Frustration grows with Obama over response to China hacks

Frustration grows with Obama over response to China hacks
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Republicans are frustrated with President Obama for delaying hacking sanctions on China and threatening to force his hand.

Committee leaders from both the House and Senate this week criticized the White House decision to table any penalties until after Chinese President Xi's upcoming state visit.

Republican presidential hopeful Jeb Bush even went after Obama for the delay in Wednesday's prime-time debate.

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Critics say the administration looks weak in negotiations with Beijing, and that diplomacy is doing nothing to stop the flood of Chinese cyberattacks drowning U.S. businesses and government agencies.

“We have to do something,” House Homeland Security Committee Chairman Michael McCaul (R-Texas) told The Hill. “We can’t have no response. And this administration has absolutely failed to put any sort of consequence on their actions.”

Several weeks ago, the White House was reportedly considering penalties that would freeze the U.S. assets of sanctioned companies and individuals and also ban them from making U.S. deals.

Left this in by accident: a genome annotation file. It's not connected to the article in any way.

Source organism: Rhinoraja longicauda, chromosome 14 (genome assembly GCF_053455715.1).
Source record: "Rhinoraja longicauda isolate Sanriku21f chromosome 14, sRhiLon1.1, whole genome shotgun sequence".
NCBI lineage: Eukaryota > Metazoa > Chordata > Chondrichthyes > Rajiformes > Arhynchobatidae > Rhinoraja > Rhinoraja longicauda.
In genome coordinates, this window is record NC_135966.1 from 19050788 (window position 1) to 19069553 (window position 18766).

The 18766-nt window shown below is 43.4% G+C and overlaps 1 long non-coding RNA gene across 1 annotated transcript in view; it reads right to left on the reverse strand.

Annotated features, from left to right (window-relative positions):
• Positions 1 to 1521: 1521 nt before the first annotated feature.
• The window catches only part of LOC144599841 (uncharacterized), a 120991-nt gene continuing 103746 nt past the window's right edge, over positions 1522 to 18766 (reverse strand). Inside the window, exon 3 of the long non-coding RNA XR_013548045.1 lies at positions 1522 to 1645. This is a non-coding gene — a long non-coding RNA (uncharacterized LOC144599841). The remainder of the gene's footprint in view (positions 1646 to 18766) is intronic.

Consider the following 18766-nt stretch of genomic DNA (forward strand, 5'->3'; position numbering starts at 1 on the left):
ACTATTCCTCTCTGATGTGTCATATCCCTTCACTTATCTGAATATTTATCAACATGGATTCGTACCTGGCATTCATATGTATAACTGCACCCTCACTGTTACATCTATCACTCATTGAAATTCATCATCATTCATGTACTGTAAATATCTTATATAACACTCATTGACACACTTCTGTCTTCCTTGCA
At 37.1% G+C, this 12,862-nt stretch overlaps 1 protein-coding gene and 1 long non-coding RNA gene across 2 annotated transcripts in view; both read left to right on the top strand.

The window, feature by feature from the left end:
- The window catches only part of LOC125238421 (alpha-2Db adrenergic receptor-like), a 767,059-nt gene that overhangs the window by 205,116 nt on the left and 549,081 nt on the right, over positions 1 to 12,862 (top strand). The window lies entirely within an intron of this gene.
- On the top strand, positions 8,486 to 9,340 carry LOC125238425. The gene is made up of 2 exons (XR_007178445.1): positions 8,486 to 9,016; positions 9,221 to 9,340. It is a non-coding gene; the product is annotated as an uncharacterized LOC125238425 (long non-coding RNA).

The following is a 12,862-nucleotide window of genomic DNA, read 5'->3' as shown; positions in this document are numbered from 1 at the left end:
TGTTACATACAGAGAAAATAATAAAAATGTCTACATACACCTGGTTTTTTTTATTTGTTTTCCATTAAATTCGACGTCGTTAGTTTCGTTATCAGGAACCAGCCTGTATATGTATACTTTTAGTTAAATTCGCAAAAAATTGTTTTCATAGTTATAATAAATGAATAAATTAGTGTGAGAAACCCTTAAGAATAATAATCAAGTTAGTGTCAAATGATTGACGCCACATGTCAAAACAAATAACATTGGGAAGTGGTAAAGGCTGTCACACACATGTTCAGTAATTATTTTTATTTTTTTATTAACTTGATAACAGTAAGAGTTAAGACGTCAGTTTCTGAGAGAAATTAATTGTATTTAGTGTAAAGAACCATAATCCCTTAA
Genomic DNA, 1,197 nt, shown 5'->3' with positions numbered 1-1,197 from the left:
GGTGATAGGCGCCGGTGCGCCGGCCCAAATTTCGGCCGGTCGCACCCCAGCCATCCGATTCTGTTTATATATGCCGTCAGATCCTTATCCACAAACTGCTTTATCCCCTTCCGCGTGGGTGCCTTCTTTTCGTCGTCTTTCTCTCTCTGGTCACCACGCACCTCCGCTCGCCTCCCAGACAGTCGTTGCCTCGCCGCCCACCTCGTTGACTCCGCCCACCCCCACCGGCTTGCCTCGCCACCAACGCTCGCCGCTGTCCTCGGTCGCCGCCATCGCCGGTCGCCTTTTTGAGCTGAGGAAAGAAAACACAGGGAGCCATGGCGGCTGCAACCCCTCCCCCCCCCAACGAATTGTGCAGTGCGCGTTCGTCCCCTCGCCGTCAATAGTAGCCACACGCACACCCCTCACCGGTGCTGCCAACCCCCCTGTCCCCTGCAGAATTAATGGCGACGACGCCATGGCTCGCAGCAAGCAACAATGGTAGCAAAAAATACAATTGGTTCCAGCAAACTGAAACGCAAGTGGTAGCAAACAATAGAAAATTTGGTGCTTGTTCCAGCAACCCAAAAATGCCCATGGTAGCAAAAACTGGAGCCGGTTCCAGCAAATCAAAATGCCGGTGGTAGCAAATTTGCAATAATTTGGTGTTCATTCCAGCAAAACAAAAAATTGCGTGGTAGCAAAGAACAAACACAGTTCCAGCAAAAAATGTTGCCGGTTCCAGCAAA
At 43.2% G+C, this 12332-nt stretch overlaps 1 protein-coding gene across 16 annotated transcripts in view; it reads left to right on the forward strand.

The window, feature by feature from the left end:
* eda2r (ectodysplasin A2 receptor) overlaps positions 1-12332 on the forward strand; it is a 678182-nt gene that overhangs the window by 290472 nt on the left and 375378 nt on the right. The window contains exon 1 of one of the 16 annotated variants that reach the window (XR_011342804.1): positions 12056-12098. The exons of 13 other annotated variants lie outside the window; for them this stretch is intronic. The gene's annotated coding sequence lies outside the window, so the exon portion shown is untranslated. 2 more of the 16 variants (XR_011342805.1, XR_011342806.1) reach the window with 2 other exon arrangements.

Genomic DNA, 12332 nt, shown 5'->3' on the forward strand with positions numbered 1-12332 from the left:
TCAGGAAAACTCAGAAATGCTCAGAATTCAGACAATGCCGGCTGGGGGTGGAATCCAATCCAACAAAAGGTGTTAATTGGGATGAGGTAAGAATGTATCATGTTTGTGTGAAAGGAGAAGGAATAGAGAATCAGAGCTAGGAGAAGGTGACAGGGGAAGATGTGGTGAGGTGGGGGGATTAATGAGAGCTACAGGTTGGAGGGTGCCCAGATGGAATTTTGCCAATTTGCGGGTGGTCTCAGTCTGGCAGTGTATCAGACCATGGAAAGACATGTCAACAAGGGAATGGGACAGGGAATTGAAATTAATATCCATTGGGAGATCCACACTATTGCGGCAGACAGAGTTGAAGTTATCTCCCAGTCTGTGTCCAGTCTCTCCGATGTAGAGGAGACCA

But after a series of clandestine meetings between the two countries, the Obama administration decided to wait until after the state visit.

The move dismayed many in the GOP.

“I understand about quiet diplomacy, but this has been going on for far too long and I think the Chinese government has been far too complicit in this,” Senate Homeland Security Committee Chairman Ron Johnson (R-Wis.) told reporters.

Rep. Joe Wilson (R-S.C.), who chairs the House Subcommittee on Emerging Threats, and Rep. Randy Forbes (R-Va.) on Friday even introduced a resolution admonishing the president for holding off on sanctions.

On the campaign trail, the delay is feeding into the right's narrative that Obama can't stand up to China.

It's a major talking point for candidates, including GOP front-runner Donald Trump who claims he "beat the people from China."

“I win against China,” Trump said at a recent rally in South Carolina. “You can win against China if you're smart, but our people don't have a clue.”

Jeb Bush directly went after Obama over the looming sanctions during Wednesday’s debate, insisting, “We need to be strong against China.”

“We should use offensive tactics as it relates to cybersecurity, send a deterrent signal to China,” he said. “There should be super sanctions in what President Obama has proposed.”

China has long been a thorny issue for Obama.

Politically, China is playing a growing role in international negotiations, such as the recent Iranian nuclear deal. Economically, the Asian power’s massive market – second only to the U.S. in gross domestic product and more than double the next-largest economy, Japan — is vital to the U.S. private sector.

“It’s an important relationship that matters not just in the Pacific region but around the world as China’s economy continues to grow and China’s influence continues to expand,” State Department spokesman John Kirby told reporters at a Thursday briefing.